Cookies on this website

We use cookies to make our website work properly. We'd also like your consent to use analytics cookies to collect anonymous data such as the number of visitors to the site and most popular pages.

I'm OK with analytics cookies

Don't use analytics cookies

Home / Resources / News / Labour rights and decent working conditions in Europe: the way forward.

Labour rights and decent working conditions in Europe: the way forward.

Foto da Flickr
Article by: Cristina Bermejo, Youth Secretary, Comisiones Obreras
Translated by: Ben Engel

1. Introduction

The dreadful financial crisis of 2008, caused by irresponsible and uncontrollable greed and by insatiable banks, has sparked an economic and social crisis with serious repercussions in EU member states. This is seen in reduced economic growth, increased unemployment, severe austerity measures, higher rates of job loss, more unstable jobs, generalised cuts in salaries and subsidies and a reduction in retirement rights… Thus, we, the workers, are paying a high price for the folly of the financial world, where salaries and bonuses are still sickeningly high.

The so-called “bail-outs” of Greece and Ireland have led the EU to put pressure not only on these countries, but in general, to cut salaries and pensions, and to introduce a greater degree of “flexibility” (i.e. weaken collective negotiation and labour laws) in their job markets.

The recent “Competitiveness and Convergence Pact” passed by the European Commission will provoke additional cuts to social spending and public investment and are the precursor to new adjustment plans. The lack of a strong and coherent policy on the part of the European government, as well as the problem of sovereign debts, also serves as an excuse for the European institutions to push forward an aggressive programme of structural reform, of a genuinely neoliberal nature, which sets up an entire agenda of cuts to rights and social provisions. Never in the history of the EU and the European institutions which preceded it, has such a phenomenon been seen before.

For those at the helm of the EU’s political institutions, economic growth and the creation of jobs are secondary objectives, and subordinate since the drastic turn European policy experienced last May. This is to say nothing of such issues as environmental sustainability, which is at great risk of fading into the background because of economic difficulties and political weakness, when it should be one of the foremost issues, especially in light of Japan’s recent nuclear disaster.

The proposal of “economic governance” of the Euro Zone and of the EU is unacceptable because it is centred – obsessively so – on the aim of reducing public deficits and pushing forward “structural reforms” in areas, such as collective negotiations and labour markets, pensions and other social provisions, which the EU has little expertise in dealing with. On the other hand, aspects which are essential for economic government – especially in countries with a common currency – like standardised tax, make no appearance in the objectives of the aforementioned governance.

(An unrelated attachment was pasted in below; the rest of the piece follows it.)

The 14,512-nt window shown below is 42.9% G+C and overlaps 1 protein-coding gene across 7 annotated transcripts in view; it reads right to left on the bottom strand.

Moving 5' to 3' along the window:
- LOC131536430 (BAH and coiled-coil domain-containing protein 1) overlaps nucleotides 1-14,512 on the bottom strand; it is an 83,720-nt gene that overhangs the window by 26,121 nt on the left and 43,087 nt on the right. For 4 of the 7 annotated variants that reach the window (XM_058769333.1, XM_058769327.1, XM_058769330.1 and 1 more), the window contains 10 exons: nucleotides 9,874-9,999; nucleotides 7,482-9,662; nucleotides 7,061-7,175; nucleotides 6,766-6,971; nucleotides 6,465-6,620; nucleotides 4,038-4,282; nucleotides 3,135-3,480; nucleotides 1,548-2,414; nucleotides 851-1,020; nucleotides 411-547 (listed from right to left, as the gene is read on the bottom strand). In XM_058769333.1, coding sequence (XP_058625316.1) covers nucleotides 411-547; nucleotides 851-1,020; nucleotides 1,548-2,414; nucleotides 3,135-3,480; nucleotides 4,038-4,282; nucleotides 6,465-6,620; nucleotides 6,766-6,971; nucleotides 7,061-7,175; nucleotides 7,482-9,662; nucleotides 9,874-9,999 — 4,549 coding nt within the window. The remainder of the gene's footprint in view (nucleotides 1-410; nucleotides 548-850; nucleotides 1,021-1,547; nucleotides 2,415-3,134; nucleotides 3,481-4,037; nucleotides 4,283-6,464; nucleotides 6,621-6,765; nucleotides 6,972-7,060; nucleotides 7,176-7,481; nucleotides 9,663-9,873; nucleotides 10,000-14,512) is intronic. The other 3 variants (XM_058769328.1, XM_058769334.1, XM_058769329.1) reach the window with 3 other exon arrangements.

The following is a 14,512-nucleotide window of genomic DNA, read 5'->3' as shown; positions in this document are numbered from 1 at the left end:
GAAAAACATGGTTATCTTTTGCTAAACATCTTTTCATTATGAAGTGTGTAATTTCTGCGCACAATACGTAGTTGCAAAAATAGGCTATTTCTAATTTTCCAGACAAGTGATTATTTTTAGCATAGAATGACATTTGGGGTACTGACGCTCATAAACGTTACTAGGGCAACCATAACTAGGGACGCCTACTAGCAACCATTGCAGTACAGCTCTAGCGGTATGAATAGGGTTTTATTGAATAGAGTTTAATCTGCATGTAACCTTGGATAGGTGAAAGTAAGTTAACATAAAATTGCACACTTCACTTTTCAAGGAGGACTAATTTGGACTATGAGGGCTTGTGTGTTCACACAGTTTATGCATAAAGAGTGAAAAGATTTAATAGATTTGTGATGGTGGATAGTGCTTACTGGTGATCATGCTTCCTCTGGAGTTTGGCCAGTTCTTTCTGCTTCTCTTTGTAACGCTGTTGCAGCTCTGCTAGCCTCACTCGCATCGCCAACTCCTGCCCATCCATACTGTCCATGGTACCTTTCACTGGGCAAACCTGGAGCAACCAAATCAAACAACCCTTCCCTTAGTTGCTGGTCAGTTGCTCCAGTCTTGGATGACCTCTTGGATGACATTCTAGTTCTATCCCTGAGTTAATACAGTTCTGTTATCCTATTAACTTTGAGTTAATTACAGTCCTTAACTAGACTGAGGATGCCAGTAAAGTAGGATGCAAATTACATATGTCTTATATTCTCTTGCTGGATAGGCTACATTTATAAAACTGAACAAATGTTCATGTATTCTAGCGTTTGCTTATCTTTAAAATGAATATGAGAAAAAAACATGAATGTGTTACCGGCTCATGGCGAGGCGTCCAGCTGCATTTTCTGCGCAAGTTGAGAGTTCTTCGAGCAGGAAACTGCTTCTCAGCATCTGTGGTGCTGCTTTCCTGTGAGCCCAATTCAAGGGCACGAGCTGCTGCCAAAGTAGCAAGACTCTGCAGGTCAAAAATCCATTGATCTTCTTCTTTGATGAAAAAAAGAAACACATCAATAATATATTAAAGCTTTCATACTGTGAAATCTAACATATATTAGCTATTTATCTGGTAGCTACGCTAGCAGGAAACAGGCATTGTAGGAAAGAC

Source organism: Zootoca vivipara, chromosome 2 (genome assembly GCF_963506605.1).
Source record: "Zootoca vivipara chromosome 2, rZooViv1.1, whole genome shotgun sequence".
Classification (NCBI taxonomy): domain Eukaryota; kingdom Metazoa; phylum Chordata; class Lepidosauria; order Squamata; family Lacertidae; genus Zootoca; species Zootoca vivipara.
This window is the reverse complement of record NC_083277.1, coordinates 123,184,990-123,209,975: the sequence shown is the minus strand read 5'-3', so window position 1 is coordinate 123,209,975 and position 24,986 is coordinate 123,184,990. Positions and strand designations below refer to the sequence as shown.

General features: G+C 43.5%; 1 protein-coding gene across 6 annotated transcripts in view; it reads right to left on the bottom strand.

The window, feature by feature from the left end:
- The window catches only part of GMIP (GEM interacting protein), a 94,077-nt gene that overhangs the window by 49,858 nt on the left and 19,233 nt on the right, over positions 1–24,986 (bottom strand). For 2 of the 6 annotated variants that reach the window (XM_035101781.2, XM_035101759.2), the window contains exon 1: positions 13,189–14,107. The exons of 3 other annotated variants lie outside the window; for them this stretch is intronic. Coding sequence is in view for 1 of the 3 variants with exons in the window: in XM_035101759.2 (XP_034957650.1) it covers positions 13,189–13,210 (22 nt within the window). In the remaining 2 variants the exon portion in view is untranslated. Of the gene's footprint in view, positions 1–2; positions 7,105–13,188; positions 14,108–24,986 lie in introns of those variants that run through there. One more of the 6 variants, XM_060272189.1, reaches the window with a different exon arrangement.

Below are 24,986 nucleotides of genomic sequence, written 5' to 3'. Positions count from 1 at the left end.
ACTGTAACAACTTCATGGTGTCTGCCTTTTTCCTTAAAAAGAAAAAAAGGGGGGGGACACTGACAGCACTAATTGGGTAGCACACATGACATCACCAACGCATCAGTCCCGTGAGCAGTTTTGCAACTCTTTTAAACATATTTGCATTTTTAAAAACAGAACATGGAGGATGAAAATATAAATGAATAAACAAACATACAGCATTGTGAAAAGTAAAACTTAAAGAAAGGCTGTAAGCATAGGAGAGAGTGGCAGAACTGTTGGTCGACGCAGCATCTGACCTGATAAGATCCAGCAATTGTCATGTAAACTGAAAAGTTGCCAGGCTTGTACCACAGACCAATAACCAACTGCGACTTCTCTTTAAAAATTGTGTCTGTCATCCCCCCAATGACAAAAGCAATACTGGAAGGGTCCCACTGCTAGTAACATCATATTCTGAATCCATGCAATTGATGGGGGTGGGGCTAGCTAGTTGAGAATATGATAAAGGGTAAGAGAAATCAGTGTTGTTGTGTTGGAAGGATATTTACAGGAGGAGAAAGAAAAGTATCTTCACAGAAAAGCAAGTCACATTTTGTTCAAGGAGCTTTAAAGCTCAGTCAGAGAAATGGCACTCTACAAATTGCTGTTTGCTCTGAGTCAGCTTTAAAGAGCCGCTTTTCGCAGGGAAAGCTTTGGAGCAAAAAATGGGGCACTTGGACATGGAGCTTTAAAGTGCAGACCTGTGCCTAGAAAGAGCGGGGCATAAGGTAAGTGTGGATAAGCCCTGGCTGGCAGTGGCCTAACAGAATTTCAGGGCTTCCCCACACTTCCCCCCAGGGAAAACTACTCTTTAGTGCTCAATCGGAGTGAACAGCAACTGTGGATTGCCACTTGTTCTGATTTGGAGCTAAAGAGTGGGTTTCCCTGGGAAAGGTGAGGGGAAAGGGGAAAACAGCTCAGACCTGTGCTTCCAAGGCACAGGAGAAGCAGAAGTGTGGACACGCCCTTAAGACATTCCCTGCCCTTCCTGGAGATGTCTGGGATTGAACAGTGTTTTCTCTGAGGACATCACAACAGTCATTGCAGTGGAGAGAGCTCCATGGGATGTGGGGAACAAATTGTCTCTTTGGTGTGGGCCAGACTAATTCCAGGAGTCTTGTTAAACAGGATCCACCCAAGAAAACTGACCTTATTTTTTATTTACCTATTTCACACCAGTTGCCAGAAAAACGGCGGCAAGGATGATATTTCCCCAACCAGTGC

Previously, the verdicts of the European Court of Justice – the Laval, Viking, Rüffert, and Luxembourg cases etc. – establishing the primacy of freedom of movement and establishment of capitals over the rights to strike and to collective negotiation, and the protective value of the Right to Work, opened the way for salary and labour dumping, with the European authorities showing no willingness to remedy the problem.

Never before in the EU has it been so clear that government is servicing the interests of the economic powers, in particular of the financial capital, and to the detriment of the values which inspired the European Social Model. The continuous submission of democratic governments to demands, real or supposed, from the financial markets, constitutes a serious deterioration in democracy. It must be stressed that these markets are very much conditioned to the advantage of profiteers; and also that the opinions of a number of risk assessment agencies which should be totally discredited for their huge mistakes and complicity in creating the financial investment bubble, whose bursting sparked the crisis we are suffering.

2. How did the crisis and the resulting policy of cuts come about?

– Generalised increase in unemployment across Europe, with rates as high as in Spain (20%), with especially high numbers of youths unemployed (in Spain: 30-40%, double the European rates), the group most affected by the crisis, along with women and immigrants.

– Weakening of social protection:

Reduction of unemployment benefit (in Spain, the 426e subsidy has been cancelled), imposing further requirements to access it
Freeze in pensions and immediate obligation (unnecessary in the short term) to review all pension systems (raising of retirement ages, an increase in the calculated number of working years necessary to earn minimum pensions, introduction of private financing systems…)
Lowering or cancelling other social benefits (Dependency Law, the baby cheque…)
Education: lower budgets (GB: reduction in grants/loans, increase in university fees)
Health: e.g. Reduction of doses of medicines; budget cuts: privatisation and an attempt to introduce co-payment in health (Cataluña)

– Bending of working conditions

Freezes and reductions in salaries (up to 1.5% of the average in the EU: Ireland, Greece, Romania, the Baltic Countries), with salaries in the public sector suffering the harshest cuts